8. As some schools and colleges rely on donations and funding, it’s important that all of the money is accounted for, and that the school is run in a right and proper way in order to meet the legal requirements.

9. Perhaps you’re involved in estate management, and buying and selling school grounds or buildings. You’ll want to make sure that you get the best deals, and that you meet the legal requirements, so as not to fall foul of the law.

10. If you’re considering expanding the school, you’ll want to obtain planning permission, and to make sure that it is in the best interests of the school. There will also be construction and environmental laws that will need to be considered too.

4 Reasons Why Inconsistent State Special Education Laws May Be Harming Your Child’s Education!

4 Reasons why inconsistent State Special Education Laws may be Harming Your Child’s Education! By JoAnn Collins Key words: Autism, PDD, Asperger’s, IDEA 2004, specific learning disability, SLD, IEE’s at public expense, FAPE
Are you the parent of a child with Autism, Pervasive Developmental Disorder (PDD) or Asperger’s that is having a dispute with your school district? Are you concerned about your States special education laws, and whether they are in compliance with IDEA 2004 (federal special education law)? Many states seem to have special education laws that are inconsistent with federal special education laws. This article will discuss why these inconsistent State laws may be harming your child’s education.

1. Some school districts are using State laws to deny children eligibility for special education. For example: In Maine the State laws require that children suspected of having a specific learning disability (SLD) must score 1.5 standard deviations below the mean in two or more areas of psychological processing, but cannot be more than 1.5 standard deviations below the mean (mean is average). In OSEP policy letter to Hugo OSEP states that this is inconsistent with federal special education law because it may result in children with SLD not being properly identified. A child not receiving needed special education and related services could negatively affect the child’s education and future adult life!

2. Some school districts are using State laws to deny children needed ESY services. For example: In New York their State laws say that in order for a child to be provided ESY services they must have substantial regression (with a long recoupment period). They also state that a child needs to be in self-contained placements, have severe multiple disabilities, or be in home and hospital placement. This is inconsistent with IDEA 2004 which states that ESY services must be determined on an individual basis, and given if a child needs the services so that they can receive a free appropriate public education (FAPE).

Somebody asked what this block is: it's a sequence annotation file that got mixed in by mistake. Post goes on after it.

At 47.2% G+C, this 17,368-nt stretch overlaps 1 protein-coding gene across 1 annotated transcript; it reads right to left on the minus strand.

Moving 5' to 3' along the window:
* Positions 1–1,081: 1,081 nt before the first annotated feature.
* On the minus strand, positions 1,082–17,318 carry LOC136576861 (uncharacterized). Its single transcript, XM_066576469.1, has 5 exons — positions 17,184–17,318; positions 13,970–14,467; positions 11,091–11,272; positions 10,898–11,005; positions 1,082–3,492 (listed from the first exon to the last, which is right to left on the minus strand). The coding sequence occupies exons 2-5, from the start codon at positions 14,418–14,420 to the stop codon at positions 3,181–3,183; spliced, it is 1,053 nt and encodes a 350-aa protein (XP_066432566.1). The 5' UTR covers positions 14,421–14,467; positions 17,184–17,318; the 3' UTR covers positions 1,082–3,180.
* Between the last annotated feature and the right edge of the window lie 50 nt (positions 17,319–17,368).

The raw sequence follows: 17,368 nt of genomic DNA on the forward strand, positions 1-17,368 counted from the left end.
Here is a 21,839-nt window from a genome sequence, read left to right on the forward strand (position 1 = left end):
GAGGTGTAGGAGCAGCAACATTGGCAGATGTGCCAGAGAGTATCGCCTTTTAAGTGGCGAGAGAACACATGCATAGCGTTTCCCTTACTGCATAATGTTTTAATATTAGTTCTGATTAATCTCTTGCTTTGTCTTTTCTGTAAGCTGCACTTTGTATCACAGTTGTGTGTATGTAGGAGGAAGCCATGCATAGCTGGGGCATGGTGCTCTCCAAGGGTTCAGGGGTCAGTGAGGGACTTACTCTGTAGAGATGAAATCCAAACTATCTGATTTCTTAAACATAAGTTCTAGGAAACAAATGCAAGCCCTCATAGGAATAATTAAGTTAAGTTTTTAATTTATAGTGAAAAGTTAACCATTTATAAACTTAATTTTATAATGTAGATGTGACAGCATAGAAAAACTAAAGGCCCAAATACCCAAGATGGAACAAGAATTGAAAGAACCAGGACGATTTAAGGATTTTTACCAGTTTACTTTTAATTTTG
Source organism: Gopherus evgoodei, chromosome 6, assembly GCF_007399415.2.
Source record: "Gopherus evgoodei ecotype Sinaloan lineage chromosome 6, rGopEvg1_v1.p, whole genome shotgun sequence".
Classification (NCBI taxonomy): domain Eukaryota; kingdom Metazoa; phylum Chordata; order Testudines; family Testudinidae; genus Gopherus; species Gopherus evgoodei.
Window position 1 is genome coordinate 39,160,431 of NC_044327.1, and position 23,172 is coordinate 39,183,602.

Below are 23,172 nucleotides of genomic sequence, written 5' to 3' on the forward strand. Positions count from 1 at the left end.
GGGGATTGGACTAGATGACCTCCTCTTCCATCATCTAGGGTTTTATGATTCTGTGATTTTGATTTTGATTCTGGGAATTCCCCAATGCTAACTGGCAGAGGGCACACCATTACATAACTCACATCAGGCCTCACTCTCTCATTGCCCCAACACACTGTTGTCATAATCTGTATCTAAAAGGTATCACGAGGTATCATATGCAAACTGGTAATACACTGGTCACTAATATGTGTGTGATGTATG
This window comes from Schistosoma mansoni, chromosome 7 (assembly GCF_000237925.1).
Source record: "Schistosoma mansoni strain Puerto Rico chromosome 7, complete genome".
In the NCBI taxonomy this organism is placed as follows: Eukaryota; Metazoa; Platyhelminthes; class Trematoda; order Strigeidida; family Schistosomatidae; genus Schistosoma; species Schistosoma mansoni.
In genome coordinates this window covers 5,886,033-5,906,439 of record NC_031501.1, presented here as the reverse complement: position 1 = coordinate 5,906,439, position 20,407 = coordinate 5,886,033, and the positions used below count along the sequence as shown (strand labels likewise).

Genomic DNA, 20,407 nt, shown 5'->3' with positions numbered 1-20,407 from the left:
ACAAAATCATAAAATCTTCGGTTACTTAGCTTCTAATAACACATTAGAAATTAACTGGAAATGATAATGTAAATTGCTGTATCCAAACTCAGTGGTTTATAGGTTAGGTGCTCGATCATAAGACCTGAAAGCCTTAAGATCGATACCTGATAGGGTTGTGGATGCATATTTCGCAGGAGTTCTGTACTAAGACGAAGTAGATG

3. Some school districts are preventing parents from “obtaining” IEE’s at public expense by using State laws requiring “pre-notification” or “requesting” of the IEE. IDEA 2004 (federal special education law) states that parents have the right to “obtain” an IEE at public expense when they disagree with a school evaluation. Some States laws are taking out the word “obtain” and putting in the words “request” or “pre-notify.” For Example: In my State of Illinois the regulations state that parents “must request” an IEE at public expense rather than parents “have the right to obtain” the evaluation. This may prevent you from determining what your child’s disabilities are and what services your child needs for FAPE

4. Some school districts are using State laws to deny parents “meaningful participation” in all aspects of their child’s education. For example: In Maine their State law requires parents to submit written statements of concern at least three days before a scheduled IEP meeting. In OSEP policy letter to Breton OSEP states, “However, the IDEA does not permit a public agency to establish criteria for parental participation in an IEP meeting. Therefore, we maintain that it would be inconsistent with… IDEA for a local educational agency to adopt a blanket policy requiring parents to provide a written copy of their concerns to the IEP team three days before the meeting in order to have their concerns addressed in that meeting.”

Use this information in your advocacy to ensure that your school; district is in compliance not only with State law, but also with Federal law.